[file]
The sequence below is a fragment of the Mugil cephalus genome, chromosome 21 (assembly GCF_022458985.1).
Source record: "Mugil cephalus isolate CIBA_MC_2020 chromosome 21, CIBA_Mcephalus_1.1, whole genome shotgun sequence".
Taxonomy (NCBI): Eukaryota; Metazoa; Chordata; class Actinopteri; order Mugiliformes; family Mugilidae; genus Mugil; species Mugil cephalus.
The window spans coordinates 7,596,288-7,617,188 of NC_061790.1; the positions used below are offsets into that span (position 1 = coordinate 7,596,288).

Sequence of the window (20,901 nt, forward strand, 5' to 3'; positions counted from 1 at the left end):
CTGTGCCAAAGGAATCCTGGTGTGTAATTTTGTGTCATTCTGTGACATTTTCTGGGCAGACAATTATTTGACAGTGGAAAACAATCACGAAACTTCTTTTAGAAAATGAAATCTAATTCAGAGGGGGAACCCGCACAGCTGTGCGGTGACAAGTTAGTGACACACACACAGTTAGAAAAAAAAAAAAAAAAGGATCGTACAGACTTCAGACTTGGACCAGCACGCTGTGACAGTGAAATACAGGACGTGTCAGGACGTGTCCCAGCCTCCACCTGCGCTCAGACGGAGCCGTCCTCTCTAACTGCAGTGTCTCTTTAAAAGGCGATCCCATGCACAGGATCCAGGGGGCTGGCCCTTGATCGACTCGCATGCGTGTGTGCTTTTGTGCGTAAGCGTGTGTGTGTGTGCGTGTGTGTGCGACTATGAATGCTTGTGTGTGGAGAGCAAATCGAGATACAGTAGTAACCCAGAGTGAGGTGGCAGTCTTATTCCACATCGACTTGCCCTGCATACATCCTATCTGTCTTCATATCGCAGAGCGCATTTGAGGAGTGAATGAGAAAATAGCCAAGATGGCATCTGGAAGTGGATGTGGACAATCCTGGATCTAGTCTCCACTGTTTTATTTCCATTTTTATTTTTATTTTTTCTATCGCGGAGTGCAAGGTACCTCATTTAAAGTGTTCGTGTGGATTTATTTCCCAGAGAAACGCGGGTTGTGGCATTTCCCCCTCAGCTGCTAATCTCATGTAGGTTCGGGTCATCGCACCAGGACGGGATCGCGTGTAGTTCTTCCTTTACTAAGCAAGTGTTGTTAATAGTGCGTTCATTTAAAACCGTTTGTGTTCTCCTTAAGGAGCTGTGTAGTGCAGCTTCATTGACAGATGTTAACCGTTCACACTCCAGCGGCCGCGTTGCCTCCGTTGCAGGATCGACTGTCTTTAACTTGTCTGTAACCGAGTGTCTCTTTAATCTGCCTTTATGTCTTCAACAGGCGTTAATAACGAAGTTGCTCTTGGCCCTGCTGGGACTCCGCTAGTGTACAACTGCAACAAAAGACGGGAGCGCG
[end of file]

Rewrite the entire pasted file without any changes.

The sequence below is a fragment of the Mugil cephalus genome, chromosome 21 (assembly GCF_022458985.1).
Source record: "Mugil cephalus isolate CIBA_MC_2020 chromosome 21, CIBA_Mcephalus_1.1, whole genome shotgun sequence".
Taxonomy (NCBI): Eukaryota; Metazoa; Chordata; class Actinopteri; order Mugiliformes; family Mugilidae; genus Mugil; species Mugil cephalus.
The window spans coordinates 7,596,288-7,617,188 of NC_061790.1; the positions used below are offsets into that span (position 1 = coordinate 7,596,288).

Sequence of the window (20,901 nt, forward strand, 5' to 3'; positions counted from 1 at the left end):
CTGTGCCAAAGGAATCCTGGTGTGTAATTTTGTGTCATTCTGTGACATTTTCTGGGCAGACAATTATTTGACAGTGGAAAACAATCACGAAACTTCTTTTAGAAAATGAAATCTAATTCAGAGGGGGAACCCGCACAGCTGTGCGGTGACAAGTTAGTGACACACACACAGTTAGAAAAAAAAAAAAAAAAGGATCGTACAGACTTCAGACTTGGACCAGCACGCTGTGACAGTGAAATACAGGACGTGTCAGGACGTGTCCCAGCCTCCACCTGCGCTCAGACGGAGCCGTCCTCTCTAACTGCAGTGTCTCTTTAAAAGGCGATCCCATGCACAGGATCCAGGGGGCTGGCCCTTGATCGACTCGCATGCGTGTGTGCTTTTGTGCGTAAGCGTGTGTGTGTGTGCGTGTGTGTGCGACTATGAATGCTTGTGTGTGGAGAGCAAATCGAGATACAGTAGTAACCCAGAGTGAGGTGGCAGTCTTATTCCACATCGACTTGCCCTGCATACATCCTATCTGTCTTCATATCGCAGAGCGCATTTGAGGAGTGAATGAGAAAATAGCCAAGATGGCATCTGGAAGTGGATGTGGACAATCCTGGATCTAGTCTCCACTGTTTTATTTCCATTTTTATTTTTATTTTTTCTATCGCGGAGTGCAAGGTACCTCATTTAAAGTGTTCGTGTGGATTTATTTCCCAGAGAAACGCGGGTTGTGGCATTTCCCCCTCAGCTGCTAATCTCATGTAGGTTCGGGTCATCGCACCAGGACGGGATCGCGTGTAGTTCTTCCTTTACTAAGCAAGTGTTGTTAATAGTGCGTTCATTTAAAACCGTTTGTGTTCTCCTTAAGGAGCTGTGTAGTGCAGCTTCATTGACAGATGTTAACCGTTCACACTCCAGCGGCCGCGTTGCCTCCGTTGCAGGATCGACTGTCTTTAACTTGTCTGTAACCGAGTGTCTCTTTAATCTGCCTTTATGTCTTCAACAGGCGTTAATAACGAAGTTGCTCTTGGCCCTGCTGGGACTCCGCTAGTGTACAACTGCAACAAAAGACGGGAGCGCG